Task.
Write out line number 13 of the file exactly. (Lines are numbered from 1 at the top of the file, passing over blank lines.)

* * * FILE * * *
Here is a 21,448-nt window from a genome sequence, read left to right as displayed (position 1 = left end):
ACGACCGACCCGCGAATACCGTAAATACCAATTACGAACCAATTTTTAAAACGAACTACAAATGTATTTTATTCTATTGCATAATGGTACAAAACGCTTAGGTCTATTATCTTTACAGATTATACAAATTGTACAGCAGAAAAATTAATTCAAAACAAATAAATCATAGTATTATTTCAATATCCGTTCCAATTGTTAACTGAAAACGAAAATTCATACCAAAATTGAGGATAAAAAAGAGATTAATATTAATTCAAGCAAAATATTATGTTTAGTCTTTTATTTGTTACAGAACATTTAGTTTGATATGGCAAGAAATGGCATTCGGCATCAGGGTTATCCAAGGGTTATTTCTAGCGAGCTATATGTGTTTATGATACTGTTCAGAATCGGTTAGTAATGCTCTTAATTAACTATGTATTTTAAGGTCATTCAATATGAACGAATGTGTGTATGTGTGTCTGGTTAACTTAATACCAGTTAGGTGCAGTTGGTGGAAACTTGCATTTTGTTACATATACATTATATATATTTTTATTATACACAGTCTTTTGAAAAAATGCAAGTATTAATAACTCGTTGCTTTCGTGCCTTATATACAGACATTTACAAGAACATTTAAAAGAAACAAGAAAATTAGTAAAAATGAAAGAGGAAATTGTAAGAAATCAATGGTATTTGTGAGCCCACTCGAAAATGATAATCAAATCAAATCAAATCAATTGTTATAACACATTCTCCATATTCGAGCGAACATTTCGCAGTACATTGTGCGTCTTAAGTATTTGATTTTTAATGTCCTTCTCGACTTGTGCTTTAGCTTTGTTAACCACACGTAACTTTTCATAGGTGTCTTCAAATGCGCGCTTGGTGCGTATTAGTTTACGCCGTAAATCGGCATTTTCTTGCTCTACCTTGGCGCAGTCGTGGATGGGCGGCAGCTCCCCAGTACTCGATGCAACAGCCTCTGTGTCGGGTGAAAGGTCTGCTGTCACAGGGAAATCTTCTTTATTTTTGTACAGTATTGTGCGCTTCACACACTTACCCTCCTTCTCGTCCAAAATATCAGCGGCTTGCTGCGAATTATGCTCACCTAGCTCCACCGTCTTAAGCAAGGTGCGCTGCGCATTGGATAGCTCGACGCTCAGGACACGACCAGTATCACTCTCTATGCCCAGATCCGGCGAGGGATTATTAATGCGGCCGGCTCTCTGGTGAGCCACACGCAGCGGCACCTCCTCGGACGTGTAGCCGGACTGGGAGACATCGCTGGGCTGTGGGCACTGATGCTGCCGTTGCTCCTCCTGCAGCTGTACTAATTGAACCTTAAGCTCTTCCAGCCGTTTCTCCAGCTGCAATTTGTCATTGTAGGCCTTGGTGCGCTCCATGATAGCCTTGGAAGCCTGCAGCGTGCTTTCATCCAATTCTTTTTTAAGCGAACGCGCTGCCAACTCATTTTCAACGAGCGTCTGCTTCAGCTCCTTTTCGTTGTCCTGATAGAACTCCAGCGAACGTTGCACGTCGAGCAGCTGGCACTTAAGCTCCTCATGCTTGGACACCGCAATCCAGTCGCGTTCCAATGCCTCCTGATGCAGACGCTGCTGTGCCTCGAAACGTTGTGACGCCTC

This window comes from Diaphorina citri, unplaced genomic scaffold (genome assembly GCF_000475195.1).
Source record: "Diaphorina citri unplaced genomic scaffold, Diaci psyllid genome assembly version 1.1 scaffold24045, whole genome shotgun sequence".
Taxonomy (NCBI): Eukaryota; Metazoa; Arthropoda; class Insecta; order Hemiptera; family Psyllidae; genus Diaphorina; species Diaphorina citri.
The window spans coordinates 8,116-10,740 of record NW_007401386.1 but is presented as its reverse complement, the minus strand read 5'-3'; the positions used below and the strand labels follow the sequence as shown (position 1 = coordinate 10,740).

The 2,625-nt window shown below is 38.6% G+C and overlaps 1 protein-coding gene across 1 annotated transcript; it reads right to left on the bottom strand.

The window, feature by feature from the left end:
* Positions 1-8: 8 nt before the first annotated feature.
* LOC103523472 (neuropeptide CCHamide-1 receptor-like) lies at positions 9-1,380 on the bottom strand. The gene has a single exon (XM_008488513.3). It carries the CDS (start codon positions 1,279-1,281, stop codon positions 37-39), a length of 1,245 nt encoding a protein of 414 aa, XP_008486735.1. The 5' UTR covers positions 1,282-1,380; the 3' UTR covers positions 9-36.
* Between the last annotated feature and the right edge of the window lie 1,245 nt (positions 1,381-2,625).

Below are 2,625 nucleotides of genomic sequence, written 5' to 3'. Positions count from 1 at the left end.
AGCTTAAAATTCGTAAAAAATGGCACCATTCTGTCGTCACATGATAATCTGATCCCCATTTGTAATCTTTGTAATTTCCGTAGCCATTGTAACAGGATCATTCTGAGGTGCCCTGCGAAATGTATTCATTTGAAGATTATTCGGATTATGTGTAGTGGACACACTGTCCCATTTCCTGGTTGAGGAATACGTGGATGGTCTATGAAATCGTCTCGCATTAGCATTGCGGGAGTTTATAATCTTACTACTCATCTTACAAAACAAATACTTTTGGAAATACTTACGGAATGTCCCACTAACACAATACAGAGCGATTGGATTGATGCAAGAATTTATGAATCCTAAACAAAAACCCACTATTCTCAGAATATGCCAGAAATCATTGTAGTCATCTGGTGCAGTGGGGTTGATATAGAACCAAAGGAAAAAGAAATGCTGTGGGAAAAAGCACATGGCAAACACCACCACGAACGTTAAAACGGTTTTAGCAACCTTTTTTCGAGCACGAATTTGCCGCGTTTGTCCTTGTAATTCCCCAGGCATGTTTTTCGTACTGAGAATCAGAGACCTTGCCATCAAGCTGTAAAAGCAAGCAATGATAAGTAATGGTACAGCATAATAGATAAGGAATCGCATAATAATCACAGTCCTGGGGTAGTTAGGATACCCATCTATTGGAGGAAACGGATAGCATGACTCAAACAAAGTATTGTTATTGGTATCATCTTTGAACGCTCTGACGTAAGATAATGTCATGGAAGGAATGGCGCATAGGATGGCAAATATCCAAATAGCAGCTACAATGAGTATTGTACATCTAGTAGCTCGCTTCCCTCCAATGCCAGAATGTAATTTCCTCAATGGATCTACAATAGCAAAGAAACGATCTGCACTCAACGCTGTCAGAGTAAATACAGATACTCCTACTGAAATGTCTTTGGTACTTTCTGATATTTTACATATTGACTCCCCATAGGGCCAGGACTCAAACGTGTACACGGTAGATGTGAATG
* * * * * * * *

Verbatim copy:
AGCTTAAAATTCGTAAAAAATGGCACCATTCTGTCGTCACATGATAATCTGATCCCCATTTGTAATCTTTGTAATTTCCGTAGCCATTGTAACAGGATCATTCTGAGGTGCCCTGCGAAATGTATTCATTTGAAGATTATTCGGATTATGTGTAGTGGACACACTGTCCCATTTCCTGGTTGAGGAATACGTGGATGGTCTATGAAATCGTCTCGCATTAGCATTGCGGGAGTTTATAATCTTACTACTCATCTTACAAAACAAATACTTTTGGAAATACTTACGGAATGTCCCACTAACACAATACAGAGCGATTGGATTGATGCAAGAATTTATGAATCCTAAACAAAAACCCACTATTCTCAGAATATGCCAGAAATCATTGTAGTCATCTGGTGCAGTGGGGTTGATATAGAACCAAAGGAAAAAGAAATGCTGTGGGAAAAAGCACATGGCAAACACCACCACGAACGTTAAAACGGTTTTAGCAACCTTTTTTCGAGCACGAATTTGCCGCGTTTGTCCTTGTAATTCCCCAGGCATGTTTTTCGTACTGAGAATCAGAGACCTTGCCATCAAGCTGTAAAAGCAAGCAATGATAAGTAATGGTACAGCATAATAGATAAGGAATCGCATAATAATCACAGTCCTGGGGTAGTTAGGATACCCATCTATTGGAGGAAACGGATAGCATGACTCAAACAAAGTATTGTTATTGGTATCATCTTTGAACGCTCTGACGTAAGATAATGTCATGGAAGGAATGGCGCATAGGATGGCAAATATCCAAATAGCAGCTACAATGAGTATTGTACATCTAGTAGCTCGCTTCCCTCCAATGCCAGAATGTAATTTCCTCAATGGATCTACAATAGCAAAGAAACGATCTGCACTCAACGCTGTCAGAGTAAATACAGATACTCCTACTGAAATGTCTTTGGTACTTTCTGATATTTTACATATTGACTCCCCATAGGGCCAGGACTCAAACGTGTACACGGTAGATGTGAATG